According to a Thursday, Oct. 24, 1918 Johnson City Daily Staff newspaper, a determined looking and likely-nervous squad of young recruits from Washington County, assembled at the Southern Railway Depot on the afternoon of the 23rd. They were there to begin preparations for the next morning's rail journey to Camp Wadsworth in Spartanburg, SC.
Street View Showing Mess Shacks & Tents at Camp Wadsworth, Spartanburg, SC, 1918
The camp, named in honor of Brigadier General James Samuel Wadsworth, was approved June 1917 as a temporary quarters site. The 27th division trained there from September 1, 1917 to May 4, 1918; the 6th from May 10, 1918 to June 23, 1918; and the 96th from October 20, 1918 to January 7, 1919.
The group consisted of recruits from the June and August 1918 registration class who were being mustered into service to swell the growing army of America's unexcelled fighting men.
There were 66 strong young men, including alternates, from Johnson City and an additional contingent of 74 men joining them from Bristol, Elizabethton and Mountain City.
S.K. Lindsey, drill master, was in charge of the company. The soldiers were initially formed in line and put through a few rudimentary movements.
Shortly before embarking the train, the soldiers marched to the Red Cross room located in the Summers Building at the Southern Station where each man was given his parcel and box lunch.
The Red Cross Attention Station was used by the ladies to prepare excellent box lunches for the soldiers. The food in each box was carefully inspected before it was distributed. The left over boxes were subsequently packed in cartons and loaded on board the train for the men en route.
The room was fully equipped for taking care of an emergency situation should a soldier arrive there and need immediate medical attention.
Prior to departure time, the station was saturated with a horde of people who were there to wish their special soldier “the best.” The young men were then loaded into coaches for the journey to Camp Wadsworth and beyond.
Shown in this list of names are those from Washington County. Some of the spelling is questionable but is shown just as it was listed in the newspaper:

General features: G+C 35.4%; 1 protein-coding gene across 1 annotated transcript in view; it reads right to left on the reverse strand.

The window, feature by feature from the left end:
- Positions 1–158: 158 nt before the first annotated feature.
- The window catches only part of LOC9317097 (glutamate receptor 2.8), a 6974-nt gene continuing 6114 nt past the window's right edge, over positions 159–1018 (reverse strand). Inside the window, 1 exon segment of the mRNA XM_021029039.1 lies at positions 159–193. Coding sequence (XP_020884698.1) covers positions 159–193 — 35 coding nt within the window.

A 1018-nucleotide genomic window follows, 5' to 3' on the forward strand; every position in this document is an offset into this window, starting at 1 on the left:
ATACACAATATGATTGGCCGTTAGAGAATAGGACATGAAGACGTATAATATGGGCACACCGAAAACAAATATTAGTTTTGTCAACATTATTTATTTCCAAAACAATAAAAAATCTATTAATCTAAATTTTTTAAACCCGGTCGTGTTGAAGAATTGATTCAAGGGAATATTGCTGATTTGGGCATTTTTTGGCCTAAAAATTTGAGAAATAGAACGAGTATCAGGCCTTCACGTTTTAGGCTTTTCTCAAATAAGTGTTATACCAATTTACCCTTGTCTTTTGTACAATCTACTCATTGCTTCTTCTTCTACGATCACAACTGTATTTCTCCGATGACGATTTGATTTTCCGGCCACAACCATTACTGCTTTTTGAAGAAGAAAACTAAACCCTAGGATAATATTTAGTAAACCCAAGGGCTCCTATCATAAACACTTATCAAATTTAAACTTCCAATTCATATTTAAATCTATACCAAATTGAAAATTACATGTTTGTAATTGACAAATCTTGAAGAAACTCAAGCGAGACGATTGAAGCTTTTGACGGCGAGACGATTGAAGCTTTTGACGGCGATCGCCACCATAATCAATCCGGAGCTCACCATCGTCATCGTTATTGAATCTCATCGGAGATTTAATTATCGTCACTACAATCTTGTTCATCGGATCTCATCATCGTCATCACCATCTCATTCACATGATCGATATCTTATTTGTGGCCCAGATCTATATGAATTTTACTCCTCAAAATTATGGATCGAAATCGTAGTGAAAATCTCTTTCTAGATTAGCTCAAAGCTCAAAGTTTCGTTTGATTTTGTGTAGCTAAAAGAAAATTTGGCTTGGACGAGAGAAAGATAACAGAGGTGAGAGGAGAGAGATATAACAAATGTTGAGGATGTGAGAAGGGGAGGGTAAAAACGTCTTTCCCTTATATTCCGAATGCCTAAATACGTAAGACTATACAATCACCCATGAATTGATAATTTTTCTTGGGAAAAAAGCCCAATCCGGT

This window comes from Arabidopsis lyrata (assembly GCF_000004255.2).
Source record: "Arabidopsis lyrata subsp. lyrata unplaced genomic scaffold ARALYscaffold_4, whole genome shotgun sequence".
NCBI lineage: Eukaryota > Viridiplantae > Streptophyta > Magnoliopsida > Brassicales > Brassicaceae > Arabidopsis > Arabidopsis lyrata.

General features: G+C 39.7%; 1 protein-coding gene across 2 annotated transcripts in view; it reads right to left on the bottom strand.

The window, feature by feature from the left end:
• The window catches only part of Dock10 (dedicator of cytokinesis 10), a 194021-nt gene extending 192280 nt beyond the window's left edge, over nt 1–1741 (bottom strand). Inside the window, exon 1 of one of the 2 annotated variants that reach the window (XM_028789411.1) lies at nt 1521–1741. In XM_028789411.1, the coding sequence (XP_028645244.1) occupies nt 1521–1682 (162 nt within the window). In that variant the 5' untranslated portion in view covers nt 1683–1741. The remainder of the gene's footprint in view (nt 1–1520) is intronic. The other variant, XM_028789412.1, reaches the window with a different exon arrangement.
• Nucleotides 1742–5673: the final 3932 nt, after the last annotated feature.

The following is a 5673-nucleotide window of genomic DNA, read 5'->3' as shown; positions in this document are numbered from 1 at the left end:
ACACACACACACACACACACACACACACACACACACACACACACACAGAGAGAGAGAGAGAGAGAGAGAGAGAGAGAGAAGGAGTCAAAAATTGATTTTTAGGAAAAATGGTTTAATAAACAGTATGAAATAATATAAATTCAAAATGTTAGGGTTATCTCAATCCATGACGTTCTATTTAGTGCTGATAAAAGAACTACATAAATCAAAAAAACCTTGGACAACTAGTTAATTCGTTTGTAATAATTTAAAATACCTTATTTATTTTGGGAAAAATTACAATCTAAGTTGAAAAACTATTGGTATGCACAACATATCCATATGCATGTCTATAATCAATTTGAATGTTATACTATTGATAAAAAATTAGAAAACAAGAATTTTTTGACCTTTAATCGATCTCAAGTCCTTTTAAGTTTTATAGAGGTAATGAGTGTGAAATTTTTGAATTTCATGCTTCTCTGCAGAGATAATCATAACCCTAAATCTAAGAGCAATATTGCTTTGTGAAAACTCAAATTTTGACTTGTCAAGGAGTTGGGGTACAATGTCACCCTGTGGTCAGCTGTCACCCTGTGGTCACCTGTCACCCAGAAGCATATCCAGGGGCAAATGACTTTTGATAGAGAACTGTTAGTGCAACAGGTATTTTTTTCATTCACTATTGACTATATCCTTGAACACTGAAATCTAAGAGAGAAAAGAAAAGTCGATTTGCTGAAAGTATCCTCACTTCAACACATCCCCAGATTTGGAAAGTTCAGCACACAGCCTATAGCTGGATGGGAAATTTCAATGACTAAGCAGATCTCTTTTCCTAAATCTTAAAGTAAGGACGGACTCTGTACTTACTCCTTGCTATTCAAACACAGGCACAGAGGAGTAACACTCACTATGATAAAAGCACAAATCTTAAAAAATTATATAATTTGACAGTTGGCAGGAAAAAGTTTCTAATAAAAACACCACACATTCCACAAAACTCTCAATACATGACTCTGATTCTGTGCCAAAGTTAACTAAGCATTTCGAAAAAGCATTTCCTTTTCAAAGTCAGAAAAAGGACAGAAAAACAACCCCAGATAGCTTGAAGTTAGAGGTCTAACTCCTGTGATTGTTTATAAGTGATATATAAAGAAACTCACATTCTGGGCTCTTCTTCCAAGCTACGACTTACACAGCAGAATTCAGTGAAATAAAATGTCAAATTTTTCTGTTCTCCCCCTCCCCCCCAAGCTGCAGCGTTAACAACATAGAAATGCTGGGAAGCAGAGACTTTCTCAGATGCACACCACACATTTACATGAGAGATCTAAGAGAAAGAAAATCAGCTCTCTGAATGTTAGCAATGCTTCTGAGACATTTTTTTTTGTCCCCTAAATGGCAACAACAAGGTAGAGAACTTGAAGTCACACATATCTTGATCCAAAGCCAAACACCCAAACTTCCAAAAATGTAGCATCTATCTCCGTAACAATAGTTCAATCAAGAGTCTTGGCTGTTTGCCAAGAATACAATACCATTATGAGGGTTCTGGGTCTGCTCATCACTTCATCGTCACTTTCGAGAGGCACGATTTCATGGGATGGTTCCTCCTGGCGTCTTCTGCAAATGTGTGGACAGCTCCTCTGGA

Ollie T. Burrass, James W. Wilson, Floyd McKinley Tyree, Charles Ray Bayless, William McKinley Crow, Vernon Whitlock, William M. Fitch, William McKinley Green, Frank Kite, Henry Elbert Williams, Robert Marion Johnson, Clarence Walter Barnes, James Jackson Hale,
John Franklin Brokn, Samuel Clinton McCurry, Bernie Hubert Ball, Kelly McKinley Graybeal, George Branch, Charlie McInturff, James Lee Ferguson, James Franklin Brown, Guy A. Miller, Carl Eugene Cannon, Hubert Bryon Wheelock, William Benjamine Taylor, Colonel Stacy Elliott,
George Squibb Bacon, Hubert Baldwin, Carson A. Story, Eugene Kitzmiller, Roy Shaward Deakins, Hobert William Harrison, Alfred Henry Johnson, Benjamin Bryan, Paris Earl Story, Clayton Byrd Loyd, Clyde Joseph Campbell, George T. Britton, Hiram Cole, Dennis Bricker,
Nathan Dempsie Tarlton, Hobart Mat Richardson, Enoch Hobart Bacon, Aon Whaley, Walter Clifford Elliot, Hobert Smith, Willard L. Mitchell, Dock William Black, Charles Clarence Johnson, Uriah Squibb Lewis, Sherman Jarrott, Noah Edgar Collins, Dana Scott Laws, John Robert Miller,
Thomas Jefferson Bacon, James F. Brown, Loncion Porter Insco, Ephream Buck Norris, Hickey Sliger, Paul Franklin Lawson, Robert Scott, Charles Earl Shell, William Chester Adams, Hugh Vestal Kyker, William McKinley Clark and Mack Andis Shipley.
I hope many of you recognize a family member or friend in the list.